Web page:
BACKGROUND: One of the major goals of pemphigus therapy is to reduce the patient's cumulative exposure to systemic corticosteroids. To investigate the efficacy of enteric-coated mycophenolate sodium (EC-MPS), 10 patients with active, refractory pemphigus vulgaris (PV) or foliaceous (PF) were treated with EC-MPS (1440 mg daily) and prednisone (75 mg daily) over 18 months.OBSERVATIONS: Following EC-MPS/prednisone therapy, disease progression was inhibited between days 30 and 45 in 9/10 patients (8 PV; 1 PF). At 18 months, 8/9 PV patients had clinically quiescent disease; EC-MPS therapy was no longer required in two patients as a result of disease remission. The remaining PV patient showed no response to treatment. The PF patient also had clinically quiescent disease but with high levels of anti-desmoglein-1. ECMPS dose was reduced to 720 mg daily in 4/9 patients by month 6. Average daily prednisone requirement decreased to 25 mg at 6 months and to 15 mg at 18 months. Three adverse events were reported: headache (two cases; one mild and one moderate) and significant increase in blood glucose (one case; moderate).CONCLUSIONS: Enteric-coated mycophenolate sodium is effective and safe as an adjuvant therapy in patients with refractory pemphigus and may be effective even in patients whose disease is unresponsive to azathioprine.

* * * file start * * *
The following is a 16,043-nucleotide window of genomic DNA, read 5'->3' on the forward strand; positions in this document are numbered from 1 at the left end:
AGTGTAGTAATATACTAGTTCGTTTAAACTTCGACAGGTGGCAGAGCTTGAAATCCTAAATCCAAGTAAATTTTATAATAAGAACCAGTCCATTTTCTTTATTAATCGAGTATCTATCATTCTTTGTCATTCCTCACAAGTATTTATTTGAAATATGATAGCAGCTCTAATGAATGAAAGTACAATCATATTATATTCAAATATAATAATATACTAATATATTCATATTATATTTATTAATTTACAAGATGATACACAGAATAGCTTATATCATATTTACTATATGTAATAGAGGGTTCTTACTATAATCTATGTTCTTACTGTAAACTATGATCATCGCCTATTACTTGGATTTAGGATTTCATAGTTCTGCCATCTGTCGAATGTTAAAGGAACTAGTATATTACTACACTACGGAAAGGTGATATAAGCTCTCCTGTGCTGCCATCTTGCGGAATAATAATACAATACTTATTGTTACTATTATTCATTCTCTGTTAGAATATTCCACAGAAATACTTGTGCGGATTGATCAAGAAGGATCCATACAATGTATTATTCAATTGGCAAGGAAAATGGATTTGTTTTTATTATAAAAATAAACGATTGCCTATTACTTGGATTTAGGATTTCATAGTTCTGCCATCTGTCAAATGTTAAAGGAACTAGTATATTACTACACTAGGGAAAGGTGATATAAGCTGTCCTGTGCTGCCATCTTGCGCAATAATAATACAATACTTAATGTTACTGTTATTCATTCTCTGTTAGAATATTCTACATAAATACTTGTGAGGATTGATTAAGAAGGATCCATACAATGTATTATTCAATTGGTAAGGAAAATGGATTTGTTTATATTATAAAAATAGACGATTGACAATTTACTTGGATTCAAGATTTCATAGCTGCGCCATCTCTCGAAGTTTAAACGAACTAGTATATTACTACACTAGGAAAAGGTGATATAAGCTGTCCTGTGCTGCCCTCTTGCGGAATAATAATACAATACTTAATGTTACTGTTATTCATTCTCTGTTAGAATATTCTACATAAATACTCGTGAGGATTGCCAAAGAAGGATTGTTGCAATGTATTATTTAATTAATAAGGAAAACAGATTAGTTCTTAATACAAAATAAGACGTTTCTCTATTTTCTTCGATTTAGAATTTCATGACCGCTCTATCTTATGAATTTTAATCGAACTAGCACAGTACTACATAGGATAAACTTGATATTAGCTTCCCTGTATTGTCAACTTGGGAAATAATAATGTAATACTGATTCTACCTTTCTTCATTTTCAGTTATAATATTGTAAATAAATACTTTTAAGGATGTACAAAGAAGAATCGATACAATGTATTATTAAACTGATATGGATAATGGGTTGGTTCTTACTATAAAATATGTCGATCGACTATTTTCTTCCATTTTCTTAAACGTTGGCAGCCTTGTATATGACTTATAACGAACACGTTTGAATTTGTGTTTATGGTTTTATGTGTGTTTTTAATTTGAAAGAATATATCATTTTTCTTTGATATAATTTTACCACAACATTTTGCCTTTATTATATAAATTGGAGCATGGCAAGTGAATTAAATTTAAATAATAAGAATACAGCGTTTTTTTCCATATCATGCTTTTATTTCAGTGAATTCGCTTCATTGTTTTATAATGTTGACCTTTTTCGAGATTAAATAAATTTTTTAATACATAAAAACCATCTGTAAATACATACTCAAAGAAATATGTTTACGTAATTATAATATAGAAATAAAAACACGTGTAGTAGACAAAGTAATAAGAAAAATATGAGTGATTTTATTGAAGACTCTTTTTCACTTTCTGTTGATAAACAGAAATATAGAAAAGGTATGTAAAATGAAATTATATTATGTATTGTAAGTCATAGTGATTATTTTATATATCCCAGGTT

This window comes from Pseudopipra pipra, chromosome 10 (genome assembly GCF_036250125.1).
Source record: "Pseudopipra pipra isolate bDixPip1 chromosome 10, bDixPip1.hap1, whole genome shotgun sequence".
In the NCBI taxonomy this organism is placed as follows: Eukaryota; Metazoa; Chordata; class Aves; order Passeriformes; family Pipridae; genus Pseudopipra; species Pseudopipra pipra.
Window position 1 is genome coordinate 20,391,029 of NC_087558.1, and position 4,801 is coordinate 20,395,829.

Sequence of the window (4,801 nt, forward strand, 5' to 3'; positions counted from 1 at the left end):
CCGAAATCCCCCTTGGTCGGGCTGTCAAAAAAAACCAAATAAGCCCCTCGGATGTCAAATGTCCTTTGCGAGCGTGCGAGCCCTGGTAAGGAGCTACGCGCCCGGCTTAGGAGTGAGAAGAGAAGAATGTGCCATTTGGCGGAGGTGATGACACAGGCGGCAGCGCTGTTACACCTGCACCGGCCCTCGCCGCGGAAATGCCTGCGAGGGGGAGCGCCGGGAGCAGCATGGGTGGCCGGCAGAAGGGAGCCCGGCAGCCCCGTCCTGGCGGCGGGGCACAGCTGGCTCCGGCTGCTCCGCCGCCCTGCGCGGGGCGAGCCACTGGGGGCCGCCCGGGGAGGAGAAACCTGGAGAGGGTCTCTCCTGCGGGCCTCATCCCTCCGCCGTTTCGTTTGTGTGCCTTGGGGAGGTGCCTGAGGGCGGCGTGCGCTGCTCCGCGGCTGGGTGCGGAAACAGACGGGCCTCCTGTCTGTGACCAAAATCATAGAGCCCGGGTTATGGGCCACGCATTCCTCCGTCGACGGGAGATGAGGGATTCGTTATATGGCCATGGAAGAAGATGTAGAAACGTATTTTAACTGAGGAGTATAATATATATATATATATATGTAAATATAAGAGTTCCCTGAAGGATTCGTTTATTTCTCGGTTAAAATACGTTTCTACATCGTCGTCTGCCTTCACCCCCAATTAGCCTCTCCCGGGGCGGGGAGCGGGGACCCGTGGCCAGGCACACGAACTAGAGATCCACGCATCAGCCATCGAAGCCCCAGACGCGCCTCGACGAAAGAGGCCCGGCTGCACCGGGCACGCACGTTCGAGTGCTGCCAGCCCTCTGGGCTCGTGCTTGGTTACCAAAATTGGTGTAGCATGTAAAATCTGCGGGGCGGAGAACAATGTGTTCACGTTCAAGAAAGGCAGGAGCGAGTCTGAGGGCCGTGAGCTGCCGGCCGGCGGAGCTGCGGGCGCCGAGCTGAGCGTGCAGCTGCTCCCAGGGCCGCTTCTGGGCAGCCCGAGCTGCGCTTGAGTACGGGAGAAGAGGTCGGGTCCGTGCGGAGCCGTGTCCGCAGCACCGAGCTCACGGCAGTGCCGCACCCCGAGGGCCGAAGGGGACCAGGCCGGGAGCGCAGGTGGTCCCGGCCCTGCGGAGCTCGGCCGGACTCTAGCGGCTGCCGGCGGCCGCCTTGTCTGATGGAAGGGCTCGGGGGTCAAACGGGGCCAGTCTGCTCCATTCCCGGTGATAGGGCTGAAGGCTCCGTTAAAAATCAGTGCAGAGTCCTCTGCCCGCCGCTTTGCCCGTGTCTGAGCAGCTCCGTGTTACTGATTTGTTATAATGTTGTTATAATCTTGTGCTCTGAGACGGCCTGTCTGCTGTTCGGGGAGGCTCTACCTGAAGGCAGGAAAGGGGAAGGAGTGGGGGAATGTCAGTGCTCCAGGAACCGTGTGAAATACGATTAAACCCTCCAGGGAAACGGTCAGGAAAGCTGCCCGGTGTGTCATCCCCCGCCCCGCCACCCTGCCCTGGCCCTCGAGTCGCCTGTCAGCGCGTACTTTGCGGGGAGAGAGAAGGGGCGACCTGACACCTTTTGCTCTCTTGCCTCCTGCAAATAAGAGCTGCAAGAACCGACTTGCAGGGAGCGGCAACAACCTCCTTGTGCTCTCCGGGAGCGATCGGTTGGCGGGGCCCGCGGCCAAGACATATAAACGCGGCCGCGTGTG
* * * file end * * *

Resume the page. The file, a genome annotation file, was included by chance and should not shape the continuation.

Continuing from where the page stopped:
|Number of pages||0|
|Publication status||Published - 2010|
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